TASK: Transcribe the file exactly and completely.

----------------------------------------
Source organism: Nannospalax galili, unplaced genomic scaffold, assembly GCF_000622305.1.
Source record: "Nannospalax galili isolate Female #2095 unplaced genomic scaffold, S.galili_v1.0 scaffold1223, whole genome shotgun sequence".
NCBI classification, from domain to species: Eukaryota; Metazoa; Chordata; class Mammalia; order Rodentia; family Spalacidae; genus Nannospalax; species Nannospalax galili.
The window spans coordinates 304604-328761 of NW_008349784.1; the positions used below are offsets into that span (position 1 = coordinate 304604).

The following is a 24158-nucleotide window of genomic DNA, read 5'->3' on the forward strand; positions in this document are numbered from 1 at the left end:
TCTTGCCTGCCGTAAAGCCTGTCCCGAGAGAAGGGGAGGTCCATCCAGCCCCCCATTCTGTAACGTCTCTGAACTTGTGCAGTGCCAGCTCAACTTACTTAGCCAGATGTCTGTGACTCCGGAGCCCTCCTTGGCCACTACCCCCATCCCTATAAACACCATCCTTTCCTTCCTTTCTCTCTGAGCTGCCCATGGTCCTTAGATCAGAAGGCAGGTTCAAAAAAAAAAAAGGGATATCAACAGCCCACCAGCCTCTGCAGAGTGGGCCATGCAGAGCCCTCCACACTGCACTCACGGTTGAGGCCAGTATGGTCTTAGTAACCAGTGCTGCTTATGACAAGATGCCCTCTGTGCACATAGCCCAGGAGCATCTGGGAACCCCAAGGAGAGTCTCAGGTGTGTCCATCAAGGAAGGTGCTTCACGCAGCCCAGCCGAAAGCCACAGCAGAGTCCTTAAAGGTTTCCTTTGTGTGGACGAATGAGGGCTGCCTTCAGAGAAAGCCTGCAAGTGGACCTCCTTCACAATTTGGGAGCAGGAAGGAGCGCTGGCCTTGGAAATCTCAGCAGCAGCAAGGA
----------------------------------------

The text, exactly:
Source organism: Nannospalax galili, unplaced genomic scaffold, assembly GCF_000622305.1.
Source record: "Nannospalax galili isolate Female #2095 unplaced genomic scaffold, S.galili_v1.0 scaffold1223, whole genome shotgun sequence".
NCBI classification, from domain to species: Eukaryota; Metazoa; Chordata; class Mammalia; order Rodentia; family Spalacidae; genus Nannospalax; species Nannospalax galili.
The window spans coordinates 304604-328761 of NW_008349784.1; the positions used below are offsets into that span (position 1 = coordinate 304604).

The following is a 24158-nucleotide window of genomic DNA, read 5'->3' on the forward strand; positions in this document are numbered from 1 at the left end:
TCTTGCCTGCCGTAAAGCCTGTCCCGAGAGAAGGGGAGGTCCATCCAGCCCCCCATTCTGTAACGTCTCTGAACTTGTGCAGTGCCAGCTCAACTTACTTAGCCAGATGTCTGTGACTCCGGAGCCCTCCTTGGCCACTACCCCCATCCCTATAAACACCATCCTTTCCTTCCTTTCTCTCTGAGCTGCCCATGGTCCTTAGATCAGAAGGCAGGTTCAAAAAAAAAAAAGGGATATCAACAGCCCACCAGCCTCTGCAGAGTGGGCCATGCAGAGCCCTCCACACTGCACTCACGGTTGAGGCCAGTATGGTCTTAGTAACCAGTGCTGCTTATGACAAGATGCCCTCTGTGCACATAGCCCAGGAGCATCTGGGAACCCCAAGGAGAGTCTCAGGTGTGTCCATCAAGGAAGGTGCTTCACGCAGCCCAGCCGAAAGCCACAGCAGAGTCCTTAAAGGTTTCCTTTGTGTGGACGAATGAGGGCTGCCTTCAGAGAAAGCCTGCAAGTGGACCTCCTTCACAATTTGGGAGCAGGAAGGAGCGCTGGCCTTGGAAATCTCAGCAGCAGCAAGGA